Griffin selected as mascot

    Prepare to cheer on the Griffin. The College of William and Mary Mascot Committee released its ultimate decision today in a public showcase in Kaplan Arena at William and Mary Hall that featured student and faculty speakers, a video on the selections process and the Griffin’s first public appearance — costume included.

    The Griffin is a mythical creature with a lion’s body and an eagle’s head.

    “Generally when you think of a mascot, you want something that is somewhat representative of the school,” Athletic Director Terry Driscoll said.

    Driscoll added that he felt the Griffin represents qualities demonstrated by College athletes: strength, represented by the lion, and intelligence, represented by the eagle.

    “[The mascot] says a lot about how we feel about our athletic teams,” he said. “Our athletes go to school in a tough academic environment and still perform on the field.”

    Despite the new mascot, Driscoll said the College would retain use of the nickname Tribe to refer to its athletics.

    “Our single biggest concern is there are still people who assume we will be changing the nickname to [the Griffins],” he said. “This is not the case.”

    To avoid confusion, Driscoll said all images of the Griffin would explicitly say Tribe for 12 to 14 months.

    “After people understand [Tribe will remain the nickname] we can move on to other images,” he said.

    Student Assembly President and Mascot Committee member Sarah Rojas ’10 said that the additional symbolism that tied the Griffin to the College’s history made it a suitable choice.

    The lion was traditionally used as a symbol of England, and was incorporated into King William and Queen Mary’s royal coat of arms. The eagle, Rojas said, furthered these ties to the Colonial time period.

    “William and Mary champions itself as the alma mater of a nation. Little things like [these historic ties] really connect the Griffin to the school,” she said.

    The Griffin was picked after a lengthy selection process that lasted 16 months, including a three-month submission period that resulted in 800 mascot submissions from students, alumni, faculty and other community members.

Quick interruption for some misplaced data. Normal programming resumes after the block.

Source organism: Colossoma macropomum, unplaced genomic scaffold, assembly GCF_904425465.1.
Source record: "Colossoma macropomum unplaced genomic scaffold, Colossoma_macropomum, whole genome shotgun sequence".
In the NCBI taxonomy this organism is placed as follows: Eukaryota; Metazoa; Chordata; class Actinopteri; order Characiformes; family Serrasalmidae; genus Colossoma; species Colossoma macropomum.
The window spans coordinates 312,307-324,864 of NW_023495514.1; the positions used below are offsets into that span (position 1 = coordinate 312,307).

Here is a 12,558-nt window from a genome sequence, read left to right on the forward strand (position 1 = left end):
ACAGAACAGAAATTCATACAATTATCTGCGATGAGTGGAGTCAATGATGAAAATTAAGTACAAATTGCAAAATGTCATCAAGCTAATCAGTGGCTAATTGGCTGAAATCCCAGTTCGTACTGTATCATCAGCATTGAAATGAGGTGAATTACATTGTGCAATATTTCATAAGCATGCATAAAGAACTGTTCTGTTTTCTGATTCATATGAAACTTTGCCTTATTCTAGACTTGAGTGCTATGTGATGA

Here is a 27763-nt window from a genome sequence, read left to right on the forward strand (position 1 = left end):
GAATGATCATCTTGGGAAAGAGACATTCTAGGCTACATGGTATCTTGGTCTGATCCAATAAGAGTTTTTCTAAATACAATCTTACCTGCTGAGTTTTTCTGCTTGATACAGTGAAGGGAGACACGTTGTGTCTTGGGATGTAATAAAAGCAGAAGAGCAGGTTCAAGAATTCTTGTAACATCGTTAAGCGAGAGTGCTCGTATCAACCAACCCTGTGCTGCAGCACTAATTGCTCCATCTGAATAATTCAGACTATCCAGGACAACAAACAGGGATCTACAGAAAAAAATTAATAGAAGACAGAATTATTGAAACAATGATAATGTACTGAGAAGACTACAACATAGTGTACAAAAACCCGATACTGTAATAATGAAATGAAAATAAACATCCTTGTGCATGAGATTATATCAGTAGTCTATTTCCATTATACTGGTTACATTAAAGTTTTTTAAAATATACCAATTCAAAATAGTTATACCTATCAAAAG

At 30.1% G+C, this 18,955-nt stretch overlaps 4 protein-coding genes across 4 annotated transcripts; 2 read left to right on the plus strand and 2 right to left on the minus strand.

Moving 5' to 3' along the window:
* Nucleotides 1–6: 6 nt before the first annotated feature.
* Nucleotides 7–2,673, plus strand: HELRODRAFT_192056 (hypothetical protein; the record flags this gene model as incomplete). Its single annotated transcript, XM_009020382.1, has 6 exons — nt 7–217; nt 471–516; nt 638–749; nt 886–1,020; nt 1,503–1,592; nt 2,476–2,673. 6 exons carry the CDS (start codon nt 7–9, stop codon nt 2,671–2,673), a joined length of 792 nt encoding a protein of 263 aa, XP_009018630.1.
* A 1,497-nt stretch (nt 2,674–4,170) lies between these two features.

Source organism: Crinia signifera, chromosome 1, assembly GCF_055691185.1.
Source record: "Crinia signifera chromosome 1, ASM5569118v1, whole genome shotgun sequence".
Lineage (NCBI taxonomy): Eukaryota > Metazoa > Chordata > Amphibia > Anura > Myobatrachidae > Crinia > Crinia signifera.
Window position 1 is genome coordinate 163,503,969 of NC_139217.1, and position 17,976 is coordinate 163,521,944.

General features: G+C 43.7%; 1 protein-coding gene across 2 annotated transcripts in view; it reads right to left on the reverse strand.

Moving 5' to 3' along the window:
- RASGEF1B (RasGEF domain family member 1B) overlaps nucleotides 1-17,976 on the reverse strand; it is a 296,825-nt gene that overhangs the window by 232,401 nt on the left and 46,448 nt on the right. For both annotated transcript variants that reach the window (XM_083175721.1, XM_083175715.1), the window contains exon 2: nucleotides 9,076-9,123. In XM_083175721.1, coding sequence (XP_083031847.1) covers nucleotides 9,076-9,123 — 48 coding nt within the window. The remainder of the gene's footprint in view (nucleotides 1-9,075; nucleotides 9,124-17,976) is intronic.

A committee of students, faculty, administration, alumni and coaches was created to manage the selection, originally presumed to take 10 months. The College had hoped to unveil the new mascot for the 2009 Homecoming in October.

    The process proved to be more time consuming than originally expected.

    A list of five finalists, which also included a pug, a wren, a king and queen and a phoenix, was released in December.

    A public survey to gauge reaction to the five choices received approximately 11,000 responses, according to Driscoll. In total, however, the mascot committee received over 22,000 comments on the finalists.

    “I think that one thing that was really great about this process was that it was so inclusive — every single comment was read through,” Rojas said. “This was definitely a community decision that we hoped everyone would be happy with and one that our school would really be able to rally behind — especially after such successful football and basketball seasons.”

    Rojas said public response to the finalists was equally positive, with one exception.

    “Generally what we heard back was ‘no to the pug,’” she said. “There may have been five positive comments about the pug.”

    Driscoll said the comments showed important trends that helped the committee make its decision.
    “What we saw from this is that comments people made [were] about what are important mascot attributes,” he said. “We began to look at the attributes people want in their mascot and what [mascot choice] had best opportunities to show them.”

    According to Driscoll, the ideal mascot would be one that showed strength and power, but could be friendly.

    “If this concept was going to be representing the team, it had to be something you’d want to see on the football field,” he said.

    In February, the committee released its decision to endorse the Griffin to Reveley, who would make the ultimate decision.

    “I was predisposed to go along with the committee, as they spent such an enormous amount of time on [the decision],” Reveley said. “[But] I really wanted to understand it completely and be sure that the [mascot’s] rationale made sense in the context of William and Mary.”

    While ultimately he said he grew to appreciate the rationale for the Griffin as the process continued, Reveley said he was originally unsatisfied with the implementation for future branding purposes.

    “I didn’t think it had enough zip to it from my perspective,” he said. “I wanted more action in the design.”

    Reveley said he wanted to ensure that the Griffin’s feathers were featured more prominently in the design that would be used on t-shirts, posters and in media. He further directed the committee to explore the potential for the mascot to display a “No. 1” finger.

    Reveley sent the original sketch back to the committee, which then worked with Torch Creative to redesign it. The final result, he said, ultimately satisfied him.

    “In a nutshell, I’m enthusiastic about the mascot choice,” Reveley wrote in an e-mail. “I really believe the new mascot is going to grow on people quickly.”

    The video shown in today’s presentation may be viewed at


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